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Vol. 23 No 4 | Summer 2021
Women's Health -> Q&A
Q&A: How do you suppress lactation?
Dr Amber Hart
BSc, MBBS, FRACGP, DRANZCOG, IBCLC

For the broader O&G Magazine readership, Q&A seeks balanced answers to those curly-yet-common questions in obstetrics and gynaecology.

How do you suppress lactation and when should it be considered?

Why suppress lactation?

There are various reasons for the need to suppress lactation, ranging from personal choice to urgent necessity. Regardless of the reason, this topic requires a gentle and considered approach, as this can be a very emotional decision for any breastfeeding parent.

Pregnancy or neonatal loss is the most common reason for pharmacological suppression of lactation in the immediate postpartum period, but medication shouldn’t be first line in managing this process.

Whenever possible, counselling of the parents prior to the delivery is ideal as some parents find the onset of milk production and gradual cessation to be a very important and powerful part of the grief process. There are families who choose to lactate and donate milk as part of an ongoing legacy for their deceased babies, so the decision to suppress lactation should not be assumed.1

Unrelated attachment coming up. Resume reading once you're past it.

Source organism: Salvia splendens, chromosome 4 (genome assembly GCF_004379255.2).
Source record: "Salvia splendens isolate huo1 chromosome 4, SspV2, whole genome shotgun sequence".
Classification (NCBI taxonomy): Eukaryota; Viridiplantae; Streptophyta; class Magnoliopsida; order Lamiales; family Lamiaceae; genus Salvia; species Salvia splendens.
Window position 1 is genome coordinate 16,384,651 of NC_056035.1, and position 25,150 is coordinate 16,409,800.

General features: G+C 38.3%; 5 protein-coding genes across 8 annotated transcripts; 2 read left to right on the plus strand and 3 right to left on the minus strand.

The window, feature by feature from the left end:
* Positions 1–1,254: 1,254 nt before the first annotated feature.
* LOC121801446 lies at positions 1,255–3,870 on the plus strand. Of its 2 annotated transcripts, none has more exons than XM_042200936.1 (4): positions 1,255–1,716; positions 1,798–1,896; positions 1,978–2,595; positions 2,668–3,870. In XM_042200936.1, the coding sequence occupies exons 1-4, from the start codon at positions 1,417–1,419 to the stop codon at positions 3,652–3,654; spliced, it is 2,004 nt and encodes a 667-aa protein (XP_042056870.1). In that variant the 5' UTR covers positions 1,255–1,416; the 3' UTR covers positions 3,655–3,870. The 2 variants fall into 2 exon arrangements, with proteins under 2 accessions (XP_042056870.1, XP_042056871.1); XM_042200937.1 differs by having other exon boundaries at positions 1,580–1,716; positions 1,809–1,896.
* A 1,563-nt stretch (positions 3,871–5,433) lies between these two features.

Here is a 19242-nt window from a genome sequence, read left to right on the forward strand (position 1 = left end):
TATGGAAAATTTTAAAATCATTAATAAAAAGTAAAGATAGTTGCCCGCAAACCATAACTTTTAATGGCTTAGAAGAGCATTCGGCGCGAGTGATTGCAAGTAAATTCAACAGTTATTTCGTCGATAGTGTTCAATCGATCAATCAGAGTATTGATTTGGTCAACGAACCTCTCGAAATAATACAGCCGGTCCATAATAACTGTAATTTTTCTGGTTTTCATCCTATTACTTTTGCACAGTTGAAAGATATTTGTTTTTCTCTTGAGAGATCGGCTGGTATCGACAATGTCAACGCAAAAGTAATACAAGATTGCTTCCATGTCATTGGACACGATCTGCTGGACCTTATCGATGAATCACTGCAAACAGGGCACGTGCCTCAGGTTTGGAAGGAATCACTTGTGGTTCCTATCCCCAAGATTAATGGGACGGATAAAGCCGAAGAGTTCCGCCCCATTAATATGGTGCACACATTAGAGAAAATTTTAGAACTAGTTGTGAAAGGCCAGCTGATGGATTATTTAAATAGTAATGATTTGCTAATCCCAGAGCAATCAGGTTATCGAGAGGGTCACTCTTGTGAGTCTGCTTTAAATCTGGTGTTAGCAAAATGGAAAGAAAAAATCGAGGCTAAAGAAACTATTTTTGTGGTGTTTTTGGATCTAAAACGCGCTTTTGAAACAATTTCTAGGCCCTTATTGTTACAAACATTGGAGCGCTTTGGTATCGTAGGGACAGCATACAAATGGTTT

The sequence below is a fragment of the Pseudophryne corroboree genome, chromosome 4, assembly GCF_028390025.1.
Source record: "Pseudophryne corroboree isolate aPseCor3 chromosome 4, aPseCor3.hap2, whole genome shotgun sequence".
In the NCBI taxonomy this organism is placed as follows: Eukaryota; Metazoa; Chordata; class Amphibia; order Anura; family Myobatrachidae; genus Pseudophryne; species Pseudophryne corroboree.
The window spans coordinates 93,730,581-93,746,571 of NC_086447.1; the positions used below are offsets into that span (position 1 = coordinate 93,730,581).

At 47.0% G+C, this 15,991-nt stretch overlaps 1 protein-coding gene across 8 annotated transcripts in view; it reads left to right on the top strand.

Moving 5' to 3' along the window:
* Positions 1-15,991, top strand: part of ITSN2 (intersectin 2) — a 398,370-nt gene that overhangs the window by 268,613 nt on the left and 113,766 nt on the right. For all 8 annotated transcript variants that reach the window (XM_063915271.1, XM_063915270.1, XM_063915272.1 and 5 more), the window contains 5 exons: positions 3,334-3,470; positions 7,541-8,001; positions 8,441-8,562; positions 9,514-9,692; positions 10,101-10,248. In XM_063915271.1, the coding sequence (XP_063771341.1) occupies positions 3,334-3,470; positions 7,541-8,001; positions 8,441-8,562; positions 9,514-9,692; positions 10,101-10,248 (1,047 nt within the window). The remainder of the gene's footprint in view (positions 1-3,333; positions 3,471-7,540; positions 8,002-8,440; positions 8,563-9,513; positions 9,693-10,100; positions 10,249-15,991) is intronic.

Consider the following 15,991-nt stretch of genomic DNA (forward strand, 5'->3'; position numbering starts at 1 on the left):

Serious maternal or infant illness may require urgent weaning and/or lactation suppression, as may adoption or a past or present history of breastfeeding complications. Personal choice is also a valid reason to suppress lactation for families who have weighed the risks and benefits of breastfeeding for both the breastfeeding parent and the infant and have decided that formula feeding or donor milk is a more suitable alternative.

When should lactation suppression take place?

Management of lactation suppression varies slightly depending on whether it occurs immediately postpartum or once milk supply has been established.2